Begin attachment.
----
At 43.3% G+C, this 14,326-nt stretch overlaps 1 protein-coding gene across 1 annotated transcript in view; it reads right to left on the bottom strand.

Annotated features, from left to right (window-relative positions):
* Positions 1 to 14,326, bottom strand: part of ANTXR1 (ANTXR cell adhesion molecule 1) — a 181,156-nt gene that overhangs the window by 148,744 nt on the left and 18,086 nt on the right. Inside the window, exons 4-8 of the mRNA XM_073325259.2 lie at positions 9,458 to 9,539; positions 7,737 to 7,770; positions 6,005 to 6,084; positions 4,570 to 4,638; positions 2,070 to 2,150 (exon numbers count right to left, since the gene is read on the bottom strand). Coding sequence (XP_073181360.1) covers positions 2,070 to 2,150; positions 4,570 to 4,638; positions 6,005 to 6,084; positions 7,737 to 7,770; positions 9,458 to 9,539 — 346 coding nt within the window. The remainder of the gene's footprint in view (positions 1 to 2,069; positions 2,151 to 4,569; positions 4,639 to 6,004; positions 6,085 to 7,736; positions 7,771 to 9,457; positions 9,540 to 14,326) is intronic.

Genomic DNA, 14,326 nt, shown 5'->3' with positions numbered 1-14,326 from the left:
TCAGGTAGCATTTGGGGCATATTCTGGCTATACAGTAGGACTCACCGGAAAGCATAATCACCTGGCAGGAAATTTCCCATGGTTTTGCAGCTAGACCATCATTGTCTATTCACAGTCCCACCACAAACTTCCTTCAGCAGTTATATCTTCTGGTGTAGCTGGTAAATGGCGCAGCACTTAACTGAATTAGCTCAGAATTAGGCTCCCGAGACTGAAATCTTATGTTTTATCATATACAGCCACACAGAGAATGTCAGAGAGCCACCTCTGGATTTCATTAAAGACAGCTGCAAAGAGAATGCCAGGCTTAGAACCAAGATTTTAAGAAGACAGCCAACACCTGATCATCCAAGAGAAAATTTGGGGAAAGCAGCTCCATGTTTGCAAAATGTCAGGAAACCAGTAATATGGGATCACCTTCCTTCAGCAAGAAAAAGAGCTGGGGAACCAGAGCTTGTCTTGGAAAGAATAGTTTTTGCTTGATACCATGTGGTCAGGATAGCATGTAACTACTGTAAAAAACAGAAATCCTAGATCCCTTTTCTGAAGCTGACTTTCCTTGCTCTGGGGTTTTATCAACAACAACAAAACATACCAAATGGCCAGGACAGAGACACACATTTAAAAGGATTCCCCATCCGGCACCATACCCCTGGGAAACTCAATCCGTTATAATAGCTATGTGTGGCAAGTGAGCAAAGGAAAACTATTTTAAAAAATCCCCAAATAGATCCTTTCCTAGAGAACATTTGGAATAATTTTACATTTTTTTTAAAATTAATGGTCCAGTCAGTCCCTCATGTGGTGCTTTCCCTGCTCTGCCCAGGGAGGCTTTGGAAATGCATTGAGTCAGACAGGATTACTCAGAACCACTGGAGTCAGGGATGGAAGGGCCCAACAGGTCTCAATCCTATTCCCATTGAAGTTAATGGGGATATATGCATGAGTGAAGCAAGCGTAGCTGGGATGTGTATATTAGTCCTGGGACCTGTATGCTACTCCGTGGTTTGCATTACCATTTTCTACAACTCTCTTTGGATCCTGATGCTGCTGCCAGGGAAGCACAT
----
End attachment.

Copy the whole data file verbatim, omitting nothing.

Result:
At 43.3% G+C, this 14,326-nt stretch overlaps 1 protein-coding gene across 1 annotated transcript in view; it reads right to left on the bottom strand.

Annotated features, from left to right (window-relative positions):
* Positions 1 to 14,326, bottom strand: part of ANTXR1 (ANTXR cell adhesion molecule 1) — a 181,156-nt gene that overhangs the window by 148,744 nt on the left and 18,086 nt on the right. Inside the window, exons 4-8 of the mRNA XM_073325259.2 lie at positions 9,458 to 9,539; positions 7,737 to 7,770; positions 6,005 to 6,084; positions 4,570 to 4,638; positions 2,070 to 2,150 (exon numbers count right to left, since the gene is read on the bottom strand). Coding sequence (XP_073181360.1) covers positions 2,070 to 2,150; positions 4,570 to 4,638; positions 6,005 to 6,084; positions 7,737 to 7,770; positions 9,458 to 9,539 — 346 coding nt within the window. The remainder of the gene's footprint in view (positions 1 to 2,069; positions 2,151 to 4,569; positions 4,639 to 6,004; positions 6,085 to 7,736; positions 7,771 to 9,457; positions 9,540 to 14,326) is intronic.

Genomic DNA, 14,326 nt, shown 5'->3' with positions numbered 1-14,326 from the left:
TCAGGTAGCATTTGGGGCATATTCTGGCTATACAGTAGGACTCACCGGAAAGCATAATCACCTGGCAGGAAATTTCCCATGGTTTTGCAGCTAGACCATCATTGTCTATTCACAGTCCCACCACAAACTTCCTTCAGCAGTTATATCTTCTGGTGTAGCTGGTAAATGGCGCAGCACTTAACTGAATTAGCTCAGAATTAGGCTCCCGAGACTGAAATCTTATGTTTTATCATATACAGCCACACAGAGAATGTCAGAGAGCCACCTCTGGATTTCATTAAAGACAGCTGCAAAGAGAATGCCAGGCTTAGAACCAAGATTTTAAGAAGACAGCCAACACCTGATCATCCAAGAGAAAATTTGGGGAAAGCAGCTCCATGTTTGCAAAATGTCAGGAAACCAGTAATATGGGATCACCTTCCTTCAGCAAGAAAAAGAGCTGGGGAACCAGAGCTTGTCTTGGAAAGAATAGTTTTTGCTTGATACCATGTGGTCAGGATAGCATGTAACTACTGTAAAAAACAGAAATCCTAGATCCCTTTTCTGAAGCTGACTTTCCTTGCTCTGGGGTTTTATCAACAACAACAAAACATACCAAATGGCCAGGACAGAGACACACATTTAAAAGGATTCCCCATCCGGCACCATACCCCTGGGAAACTCAATCCGTTATAATAGCTATGTGTGGCAAGTGAGCAAAGGAAAACTATTTTAAAAAATCCCCAAATAGATCCTTTCCTAGAGAACATTTGGAATAATTTTACATTTTTTTTAAAATTAATGGTCCAGTCAGTCCCTCATGTGGTGCTTTCCCTGCTCTGCCCAGGGAGGCTTTGGAAATGCATTGAGTCAGACAGGATTACTCAGAACCACTGGAGTCAGGGATGGAAGGGCCCAACAGGTCTCAATCCTATTCCCATTGAAGTTAATGGGGATATATGCATGAGTGAAGCAAGCGTAGCTGGGATGTGTATATTAGTCCTGGGACCTGTATGCTACTCCGTGGTTTGCATTACCATTTTCTACAACTCTCTTTGGATCCTGATGCTGCTGCCAGGGAAGCACAT